Common sense principles in international trade are surprisingly useful for aid as well. Here’s a list of overall principles that help explain some of the most discussed aid dos and don’ts on this and other blogs.
1) Don’t trade low value items with huge transport costs. No exporter or importer in their right mind would ship bulky low-value items large distances, which is why things like construction materials are often locally-sourced. Aid examples: Nobody wants your old shoes, 1 million shirts.
2) Don’t send coals to Newcastle. Nobody exports food to a food-abundant region. Well nobody but US food aid, which ships food from Nebraska to the Horn of Africa, when there is plenty of food already in the region (it’s just badly distributed inside the region, which is what wise food aid could correct).
3) Don’t do dumping; it is illegal. Exporters are not supposed to charge a much lower price abroad than they do domestically, driving local producers out of business – that’s called dumping, and it’s illegal under WTO rules. Wait, unless the dumper is USAID and it’s called food aid. Actually, US food aid violates all of these first three principles.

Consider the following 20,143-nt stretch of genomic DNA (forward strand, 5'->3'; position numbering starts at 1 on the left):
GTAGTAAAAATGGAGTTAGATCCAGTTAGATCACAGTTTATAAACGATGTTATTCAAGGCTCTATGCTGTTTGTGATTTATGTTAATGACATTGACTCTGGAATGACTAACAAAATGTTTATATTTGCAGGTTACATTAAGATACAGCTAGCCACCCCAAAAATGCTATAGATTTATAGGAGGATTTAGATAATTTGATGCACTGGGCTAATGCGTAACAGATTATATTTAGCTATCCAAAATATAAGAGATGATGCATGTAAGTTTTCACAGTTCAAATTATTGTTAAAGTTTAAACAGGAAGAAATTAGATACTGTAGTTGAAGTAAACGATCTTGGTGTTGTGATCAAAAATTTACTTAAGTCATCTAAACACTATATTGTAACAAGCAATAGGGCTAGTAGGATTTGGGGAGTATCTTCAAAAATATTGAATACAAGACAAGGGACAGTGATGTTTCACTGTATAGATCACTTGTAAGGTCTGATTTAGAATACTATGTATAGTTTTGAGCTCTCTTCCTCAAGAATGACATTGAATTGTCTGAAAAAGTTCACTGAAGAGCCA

4) Do export goods intensive in abundant resources; don’t export goods intensive in scarce resources. Many aid projects designed to promote poor country exports in a promising product violate this rule when they make the project dependent on the scarce and expensive resource called International Expertise. Small-scale handicraft projects heavily dependent on foreign experts are particularly gross violators.
Actually, ANY aid project should be designed to maximize use of abundant resources and minimize use of scarce resources. This is one of the defects of the Millennium Village approach – it’s intensive in the use of expensive foreign expertise, and so is not scalable.
5) The most gains from trade come when something is cheap in the exporting country and expensive in the importing country. Thank goodness the US does not try to grow its own bananas at some enormous expense, when they are cheaply bought from Central America and Colombia. Antibiotics can be cheaply made in rich countries but would be very expensive to produce in African countries, which is why aid projects that provide antibiotics cheaply make a lot of sense (actually private trade in antibiotics happens for the same reason, but doesn’t reach the poorest of the poor). Antiretroviral drugs, unfortunately, are expensive in the exporting country, so they are not as good an aid deal as antibiotics.